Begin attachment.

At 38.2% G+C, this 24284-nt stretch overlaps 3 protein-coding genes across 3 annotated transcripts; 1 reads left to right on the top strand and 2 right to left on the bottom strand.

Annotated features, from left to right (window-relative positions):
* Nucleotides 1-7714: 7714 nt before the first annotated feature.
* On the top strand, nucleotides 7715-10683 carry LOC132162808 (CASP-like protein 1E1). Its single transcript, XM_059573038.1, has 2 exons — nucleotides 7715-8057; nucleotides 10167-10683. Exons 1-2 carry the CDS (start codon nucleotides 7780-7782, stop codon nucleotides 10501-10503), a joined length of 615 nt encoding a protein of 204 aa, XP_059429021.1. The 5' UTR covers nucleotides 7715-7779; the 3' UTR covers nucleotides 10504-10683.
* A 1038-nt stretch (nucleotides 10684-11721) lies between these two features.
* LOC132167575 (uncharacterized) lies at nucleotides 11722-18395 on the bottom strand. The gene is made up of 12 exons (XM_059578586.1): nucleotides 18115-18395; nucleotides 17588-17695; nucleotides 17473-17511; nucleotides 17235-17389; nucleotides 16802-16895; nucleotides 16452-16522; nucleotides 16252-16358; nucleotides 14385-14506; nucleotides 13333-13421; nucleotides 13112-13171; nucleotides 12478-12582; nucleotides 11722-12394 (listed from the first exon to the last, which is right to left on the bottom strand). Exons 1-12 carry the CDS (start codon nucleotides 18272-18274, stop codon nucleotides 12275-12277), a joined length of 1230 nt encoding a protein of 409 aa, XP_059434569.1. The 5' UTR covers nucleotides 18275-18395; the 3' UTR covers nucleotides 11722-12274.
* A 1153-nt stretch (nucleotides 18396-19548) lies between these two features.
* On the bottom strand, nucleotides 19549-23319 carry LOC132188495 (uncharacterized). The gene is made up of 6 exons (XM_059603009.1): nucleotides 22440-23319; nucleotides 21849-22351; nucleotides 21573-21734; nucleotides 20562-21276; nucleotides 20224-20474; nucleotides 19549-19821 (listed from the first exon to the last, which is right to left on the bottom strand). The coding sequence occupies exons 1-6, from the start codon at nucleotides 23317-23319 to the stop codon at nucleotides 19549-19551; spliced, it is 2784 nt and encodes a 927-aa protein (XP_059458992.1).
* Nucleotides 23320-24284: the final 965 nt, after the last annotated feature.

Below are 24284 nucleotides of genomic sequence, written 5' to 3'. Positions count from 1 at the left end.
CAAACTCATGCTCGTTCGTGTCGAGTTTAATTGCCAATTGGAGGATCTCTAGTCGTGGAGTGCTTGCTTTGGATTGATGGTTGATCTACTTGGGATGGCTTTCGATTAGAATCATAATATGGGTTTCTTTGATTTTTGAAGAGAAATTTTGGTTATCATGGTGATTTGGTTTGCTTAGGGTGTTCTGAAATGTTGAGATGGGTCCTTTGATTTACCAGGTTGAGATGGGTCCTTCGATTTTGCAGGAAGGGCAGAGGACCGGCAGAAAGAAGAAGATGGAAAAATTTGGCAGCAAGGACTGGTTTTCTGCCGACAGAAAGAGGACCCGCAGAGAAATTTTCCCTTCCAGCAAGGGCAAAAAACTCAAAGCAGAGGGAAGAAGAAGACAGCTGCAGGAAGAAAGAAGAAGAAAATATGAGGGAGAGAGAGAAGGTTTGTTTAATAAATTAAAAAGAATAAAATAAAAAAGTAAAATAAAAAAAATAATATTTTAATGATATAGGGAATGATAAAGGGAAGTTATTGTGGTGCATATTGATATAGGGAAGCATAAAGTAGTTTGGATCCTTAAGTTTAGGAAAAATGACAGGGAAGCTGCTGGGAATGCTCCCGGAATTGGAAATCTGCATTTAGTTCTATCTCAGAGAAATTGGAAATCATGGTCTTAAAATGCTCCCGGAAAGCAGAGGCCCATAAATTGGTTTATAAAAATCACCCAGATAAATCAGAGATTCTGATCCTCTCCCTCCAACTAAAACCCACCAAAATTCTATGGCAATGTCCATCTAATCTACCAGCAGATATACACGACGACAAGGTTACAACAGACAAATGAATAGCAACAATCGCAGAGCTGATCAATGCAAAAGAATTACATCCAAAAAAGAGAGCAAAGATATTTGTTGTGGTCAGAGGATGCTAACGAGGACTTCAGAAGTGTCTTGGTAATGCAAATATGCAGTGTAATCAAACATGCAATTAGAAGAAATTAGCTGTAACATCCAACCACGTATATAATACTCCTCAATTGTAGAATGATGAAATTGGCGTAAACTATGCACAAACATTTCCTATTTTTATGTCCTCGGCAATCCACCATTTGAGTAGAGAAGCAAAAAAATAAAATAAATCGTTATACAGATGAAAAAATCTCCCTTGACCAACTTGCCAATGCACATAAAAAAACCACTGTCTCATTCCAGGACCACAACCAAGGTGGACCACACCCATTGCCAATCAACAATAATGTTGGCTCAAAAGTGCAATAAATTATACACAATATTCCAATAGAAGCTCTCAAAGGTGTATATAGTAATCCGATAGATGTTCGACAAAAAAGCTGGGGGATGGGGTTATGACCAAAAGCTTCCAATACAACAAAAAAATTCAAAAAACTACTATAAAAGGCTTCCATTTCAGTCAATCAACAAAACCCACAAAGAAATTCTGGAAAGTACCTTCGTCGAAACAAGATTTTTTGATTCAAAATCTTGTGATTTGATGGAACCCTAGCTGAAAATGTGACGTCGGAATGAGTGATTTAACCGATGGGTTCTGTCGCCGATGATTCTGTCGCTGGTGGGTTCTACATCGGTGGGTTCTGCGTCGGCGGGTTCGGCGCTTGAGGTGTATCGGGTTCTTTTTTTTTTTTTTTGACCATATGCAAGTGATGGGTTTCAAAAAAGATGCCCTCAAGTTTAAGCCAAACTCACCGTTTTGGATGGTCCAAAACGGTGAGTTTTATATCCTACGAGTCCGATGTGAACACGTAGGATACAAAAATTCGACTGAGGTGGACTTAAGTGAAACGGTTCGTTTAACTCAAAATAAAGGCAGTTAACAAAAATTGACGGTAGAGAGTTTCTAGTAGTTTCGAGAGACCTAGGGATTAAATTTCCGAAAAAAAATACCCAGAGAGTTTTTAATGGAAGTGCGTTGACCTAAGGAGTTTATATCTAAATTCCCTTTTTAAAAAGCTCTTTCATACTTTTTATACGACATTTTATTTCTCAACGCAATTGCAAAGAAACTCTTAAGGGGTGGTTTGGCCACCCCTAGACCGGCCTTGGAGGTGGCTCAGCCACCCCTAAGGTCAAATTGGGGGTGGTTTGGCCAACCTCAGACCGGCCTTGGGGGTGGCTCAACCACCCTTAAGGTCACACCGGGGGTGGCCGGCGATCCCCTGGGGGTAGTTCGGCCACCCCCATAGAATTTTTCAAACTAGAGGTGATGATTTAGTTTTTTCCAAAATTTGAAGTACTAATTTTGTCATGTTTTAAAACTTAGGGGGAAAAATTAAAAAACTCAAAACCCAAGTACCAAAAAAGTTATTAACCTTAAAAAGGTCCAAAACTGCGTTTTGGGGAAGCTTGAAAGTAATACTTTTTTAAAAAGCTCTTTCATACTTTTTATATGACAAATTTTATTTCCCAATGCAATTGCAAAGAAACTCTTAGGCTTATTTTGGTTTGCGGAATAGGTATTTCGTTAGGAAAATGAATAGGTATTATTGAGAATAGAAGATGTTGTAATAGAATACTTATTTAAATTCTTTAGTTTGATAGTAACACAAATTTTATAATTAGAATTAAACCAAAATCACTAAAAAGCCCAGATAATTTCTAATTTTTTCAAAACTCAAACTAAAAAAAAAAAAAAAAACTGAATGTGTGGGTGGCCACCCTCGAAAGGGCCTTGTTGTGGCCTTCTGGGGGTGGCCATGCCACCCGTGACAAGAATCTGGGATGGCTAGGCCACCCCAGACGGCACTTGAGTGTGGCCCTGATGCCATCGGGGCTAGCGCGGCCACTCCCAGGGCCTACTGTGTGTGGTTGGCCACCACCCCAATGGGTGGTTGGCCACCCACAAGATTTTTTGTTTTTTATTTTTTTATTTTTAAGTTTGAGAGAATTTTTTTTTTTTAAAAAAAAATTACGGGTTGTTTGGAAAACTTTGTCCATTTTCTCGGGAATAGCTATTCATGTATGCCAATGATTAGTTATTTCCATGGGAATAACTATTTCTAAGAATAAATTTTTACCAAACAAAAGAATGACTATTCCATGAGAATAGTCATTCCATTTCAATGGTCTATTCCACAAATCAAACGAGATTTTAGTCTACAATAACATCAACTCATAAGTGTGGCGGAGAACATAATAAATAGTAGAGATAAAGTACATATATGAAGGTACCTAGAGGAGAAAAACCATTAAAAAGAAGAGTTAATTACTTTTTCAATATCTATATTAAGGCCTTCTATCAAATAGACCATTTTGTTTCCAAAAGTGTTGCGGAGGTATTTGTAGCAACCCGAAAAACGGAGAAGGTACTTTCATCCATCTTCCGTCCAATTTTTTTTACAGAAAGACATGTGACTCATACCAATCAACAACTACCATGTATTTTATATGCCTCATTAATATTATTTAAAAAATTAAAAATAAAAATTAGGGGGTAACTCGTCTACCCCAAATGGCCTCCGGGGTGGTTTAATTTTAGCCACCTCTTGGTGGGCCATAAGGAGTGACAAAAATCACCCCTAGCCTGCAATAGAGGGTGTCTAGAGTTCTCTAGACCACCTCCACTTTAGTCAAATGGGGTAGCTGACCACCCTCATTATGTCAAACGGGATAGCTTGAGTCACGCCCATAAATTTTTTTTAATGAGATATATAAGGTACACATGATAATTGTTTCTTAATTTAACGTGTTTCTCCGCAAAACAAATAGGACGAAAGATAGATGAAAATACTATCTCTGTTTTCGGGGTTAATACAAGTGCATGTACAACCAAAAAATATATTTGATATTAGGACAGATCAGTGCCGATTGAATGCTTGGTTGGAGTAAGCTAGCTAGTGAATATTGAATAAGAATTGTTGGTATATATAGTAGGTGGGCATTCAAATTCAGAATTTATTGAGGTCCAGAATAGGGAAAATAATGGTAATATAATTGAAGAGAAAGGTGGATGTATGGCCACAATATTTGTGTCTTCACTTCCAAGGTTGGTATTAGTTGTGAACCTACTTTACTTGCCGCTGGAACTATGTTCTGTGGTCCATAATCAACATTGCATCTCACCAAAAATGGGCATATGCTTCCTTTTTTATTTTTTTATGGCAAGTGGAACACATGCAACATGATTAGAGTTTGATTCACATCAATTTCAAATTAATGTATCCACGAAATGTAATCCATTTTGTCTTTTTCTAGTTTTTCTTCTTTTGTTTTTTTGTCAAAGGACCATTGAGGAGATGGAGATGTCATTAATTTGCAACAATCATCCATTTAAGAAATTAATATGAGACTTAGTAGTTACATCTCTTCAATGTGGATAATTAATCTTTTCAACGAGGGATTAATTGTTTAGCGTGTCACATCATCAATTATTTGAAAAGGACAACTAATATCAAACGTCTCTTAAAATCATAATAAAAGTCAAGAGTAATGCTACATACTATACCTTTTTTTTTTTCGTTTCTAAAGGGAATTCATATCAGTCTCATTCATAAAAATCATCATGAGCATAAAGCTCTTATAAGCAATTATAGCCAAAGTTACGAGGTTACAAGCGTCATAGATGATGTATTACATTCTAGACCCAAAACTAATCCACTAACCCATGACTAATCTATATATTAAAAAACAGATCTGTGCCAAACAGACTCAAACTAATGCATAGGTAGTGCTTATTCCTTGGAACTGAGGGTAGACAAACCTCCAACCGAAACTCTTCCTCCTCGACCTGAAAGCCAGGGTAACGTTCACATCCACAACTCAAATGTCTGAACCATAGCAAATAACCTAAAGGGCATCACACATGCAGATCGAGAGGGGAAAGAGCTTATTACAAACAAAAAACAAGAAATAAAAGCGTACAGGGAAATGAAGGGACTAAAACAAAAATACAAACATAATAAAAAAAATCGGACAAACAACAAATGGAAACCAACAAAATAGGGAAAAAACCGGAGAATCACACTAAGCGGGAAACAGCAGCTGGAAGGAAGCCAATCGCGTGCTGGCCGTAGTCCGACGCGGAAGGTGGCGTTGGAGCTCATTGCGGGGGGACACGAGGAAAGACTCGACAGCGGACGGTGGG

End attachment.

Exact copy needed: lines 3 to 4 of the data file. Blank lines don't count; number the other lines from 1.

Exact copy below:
* Nucleotides 1-7714: 7714 nt before the first annotated feature.
* On the top strand, nucleotides 7715-10683 carry LOC132162808 (CASP-like protein 1E1). Its single transcript, XM_059573038.1, has 2 exons — nucleotides 7715-8057; nucleotides 10167-10683. Exons 1-2 carry the CDS (start codon nucleotides 7780-7782, stop codon nucleotides 10501-10503), a joined length of 615 nt encoding a protein of 204 aa, XP_059429021.1. The 5' UTR covers nucleotides 7715-7779; the 3' UTR covers nucleotides 10504-10683.